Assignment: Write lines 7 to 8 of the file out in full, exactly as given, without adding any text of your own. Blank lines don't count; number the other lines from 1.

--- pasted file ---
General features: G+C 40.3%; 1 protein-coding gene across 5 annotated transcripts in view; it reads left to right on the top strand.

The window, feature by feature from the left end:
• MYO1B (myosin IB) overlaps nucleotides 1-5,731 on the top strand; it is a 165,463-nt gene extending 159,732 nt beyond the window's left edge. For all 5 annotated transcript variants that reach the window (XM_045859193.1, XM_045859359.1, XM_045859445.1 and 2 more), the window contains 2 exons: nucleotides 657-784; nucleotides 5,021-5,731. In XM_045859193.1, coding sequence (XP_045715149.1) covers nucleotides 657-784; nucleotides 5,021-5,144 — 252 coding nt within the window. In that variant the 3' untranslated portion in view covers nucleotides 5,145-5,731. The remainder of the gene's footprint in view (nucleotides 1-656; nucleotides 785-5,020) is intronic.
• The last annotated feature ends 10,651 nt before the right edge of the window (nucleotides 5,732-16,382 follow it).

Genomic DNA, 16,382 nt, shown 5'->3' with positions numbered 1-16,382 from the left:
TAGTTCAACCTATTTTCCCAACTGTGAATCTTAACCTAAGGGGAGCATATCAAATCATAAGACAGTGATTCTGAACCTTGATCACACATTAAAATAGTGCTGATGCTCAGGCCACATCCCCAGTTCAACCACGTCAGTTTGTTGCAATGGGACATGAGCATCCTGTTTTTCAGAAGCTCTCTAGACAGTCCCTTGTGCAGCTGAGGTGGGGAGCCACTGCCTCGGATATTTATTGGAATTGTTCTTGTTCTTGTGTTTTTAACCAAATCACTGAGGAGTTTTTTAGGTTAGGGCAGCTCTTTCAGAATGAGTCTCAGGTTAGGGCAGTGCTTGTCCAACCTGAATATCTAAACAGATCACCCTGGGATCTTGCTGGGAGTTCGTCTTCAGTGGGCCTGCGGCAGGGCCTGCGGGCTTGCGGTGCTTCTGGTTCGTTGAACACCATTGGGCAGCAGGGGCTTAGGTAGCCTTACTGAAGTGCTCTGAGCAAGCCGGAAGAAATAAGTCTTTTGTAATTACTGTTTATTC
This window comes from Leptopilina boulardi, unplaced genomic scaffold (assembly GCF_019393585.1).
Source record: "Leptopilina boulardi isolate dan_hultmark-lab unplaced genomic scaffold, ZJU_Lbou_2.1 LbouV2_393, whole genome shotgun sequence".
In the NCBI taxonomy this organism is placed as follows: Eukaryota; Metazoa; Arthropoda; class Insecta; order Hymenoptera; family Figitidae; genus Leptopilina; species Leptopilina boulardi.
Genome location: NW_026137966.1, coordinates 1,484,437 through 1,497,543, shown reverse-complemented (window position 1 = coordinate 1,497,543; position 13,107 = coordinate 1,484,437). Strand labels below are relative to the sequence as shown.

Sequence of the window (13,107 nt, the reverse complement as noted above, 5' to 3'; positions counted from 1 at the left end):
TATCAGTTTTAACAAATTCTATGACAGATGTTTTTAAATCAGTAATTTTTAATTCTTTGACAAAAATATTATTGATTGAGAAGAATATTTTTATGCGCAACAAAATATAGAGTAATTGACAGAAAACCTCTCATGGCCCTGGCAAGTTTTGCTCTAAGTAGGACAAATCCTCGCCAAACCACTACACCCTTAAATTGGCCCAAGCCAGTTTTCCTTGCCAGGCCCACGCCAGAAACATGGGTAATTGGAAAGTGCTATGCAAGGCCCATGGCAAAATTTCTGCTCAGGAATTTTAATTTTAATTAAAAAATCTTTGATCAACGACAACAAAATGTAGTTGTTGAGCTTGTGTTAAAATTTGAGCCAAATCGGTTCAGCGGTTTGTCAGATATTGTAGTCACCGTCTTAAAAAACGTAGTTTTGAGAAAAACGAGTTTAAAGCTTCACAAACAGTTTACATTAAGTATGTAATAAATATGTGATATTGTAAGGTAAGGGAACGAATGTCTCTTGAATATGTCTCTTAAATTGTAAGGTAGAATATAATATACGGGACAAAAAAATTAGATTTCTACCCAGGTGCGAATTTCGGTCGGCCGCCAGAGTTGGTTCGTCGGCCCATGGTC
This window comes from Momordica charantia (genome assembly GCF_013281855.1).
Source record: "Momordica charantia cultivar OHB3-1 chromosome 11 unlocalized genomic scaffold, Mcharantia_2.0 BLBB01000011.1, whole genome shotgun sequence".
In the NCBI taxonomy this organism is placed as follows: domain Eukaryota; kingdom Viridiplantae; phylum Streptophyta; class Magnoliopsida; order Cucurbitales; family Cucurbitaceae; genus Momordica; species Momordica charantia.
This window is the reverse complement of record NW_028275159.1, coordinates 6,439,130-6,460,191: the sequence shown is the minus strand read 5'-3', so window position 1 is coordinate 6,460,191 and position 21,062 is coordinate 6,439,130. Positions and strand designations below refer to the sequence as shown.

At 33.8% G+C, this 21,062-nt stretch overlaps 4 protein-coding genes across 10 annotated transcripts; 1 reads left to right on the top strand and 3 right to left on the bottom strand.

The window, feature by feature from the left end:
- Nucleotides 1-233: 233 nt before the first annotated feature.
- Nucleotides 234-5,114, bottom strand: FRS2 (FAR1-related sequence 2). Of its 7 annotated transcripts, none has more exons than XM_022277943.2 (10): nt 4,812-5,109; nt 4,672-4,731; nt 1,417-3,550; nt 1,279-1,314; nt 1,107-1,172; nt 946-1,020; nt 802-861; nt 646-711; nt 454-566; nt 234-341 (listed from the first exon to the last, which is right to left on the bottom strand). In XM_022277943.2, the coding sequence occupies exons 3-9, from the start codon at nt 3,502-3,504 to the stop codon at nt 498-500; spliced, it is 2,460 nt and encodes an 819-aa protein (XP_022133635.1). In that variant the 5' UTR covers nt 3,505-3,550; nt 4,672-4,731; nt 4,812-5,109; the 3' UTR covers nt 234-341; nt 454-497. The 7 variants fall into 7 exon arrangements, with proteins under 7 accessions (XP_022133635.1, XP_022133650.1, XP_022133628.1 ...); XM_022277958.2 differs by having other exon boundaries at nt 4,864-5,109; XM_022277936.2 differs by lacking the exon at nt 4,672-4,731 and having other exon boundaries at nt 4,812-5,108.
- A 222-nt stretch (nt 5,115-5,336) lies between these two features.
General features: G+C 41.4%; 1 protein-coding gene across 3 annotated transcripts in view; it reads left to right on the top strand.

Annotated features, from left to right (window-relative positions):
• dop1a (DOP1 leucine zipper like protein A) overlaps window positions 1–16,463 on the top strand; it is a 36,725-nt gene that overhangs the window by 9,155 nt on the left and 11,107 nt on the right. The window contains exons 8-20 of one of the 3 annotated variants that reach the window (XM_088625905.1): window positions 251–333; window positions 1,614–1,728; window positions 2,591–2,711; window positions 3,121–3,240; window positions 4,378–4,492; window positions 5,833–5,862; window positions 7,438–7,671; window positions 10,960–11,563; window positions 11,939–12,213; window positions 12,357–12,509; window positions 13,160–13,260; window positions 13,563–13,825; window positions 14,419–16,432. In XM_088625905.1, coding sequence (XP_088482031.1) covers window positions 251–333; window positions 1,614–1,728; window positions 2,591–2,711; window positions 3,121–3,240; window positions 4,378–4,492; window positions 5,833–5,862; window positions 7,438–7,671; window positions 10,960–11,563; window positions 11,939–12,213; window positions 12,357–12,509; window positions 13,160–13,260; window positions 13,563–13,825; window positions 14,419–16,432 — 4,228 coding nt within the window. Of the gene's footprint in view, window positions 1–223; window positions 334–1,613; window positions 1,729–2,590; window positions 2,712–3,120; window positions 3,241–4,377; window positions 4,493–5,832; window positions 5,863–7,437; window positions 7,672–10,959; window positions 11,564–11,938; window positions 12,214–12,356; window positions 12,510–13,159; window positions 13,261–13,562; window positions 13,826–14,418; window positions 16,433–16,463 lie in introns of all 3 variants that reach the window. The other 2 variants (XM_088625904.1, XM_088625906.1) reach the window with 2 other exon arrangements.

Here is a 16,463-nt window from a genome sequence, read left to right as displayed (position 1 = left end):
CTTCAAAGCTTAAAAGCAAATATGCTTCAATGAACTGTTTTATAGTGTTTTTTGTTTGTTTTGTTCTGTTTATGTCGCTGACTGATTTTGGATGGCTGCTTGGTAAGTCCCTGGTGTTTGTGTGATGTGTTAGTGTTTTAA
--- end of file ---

This window comes from Leptopilina boulardi, unplaced genomic scaffold (assembly GCF_019393585.1).
Source record: "Leptopilina boulardi isolate dan_hultmark-lab unplaced genomic scaffold, ZJU_Lbou_2.1 LbouV2_393, whole genome shotgun sequence".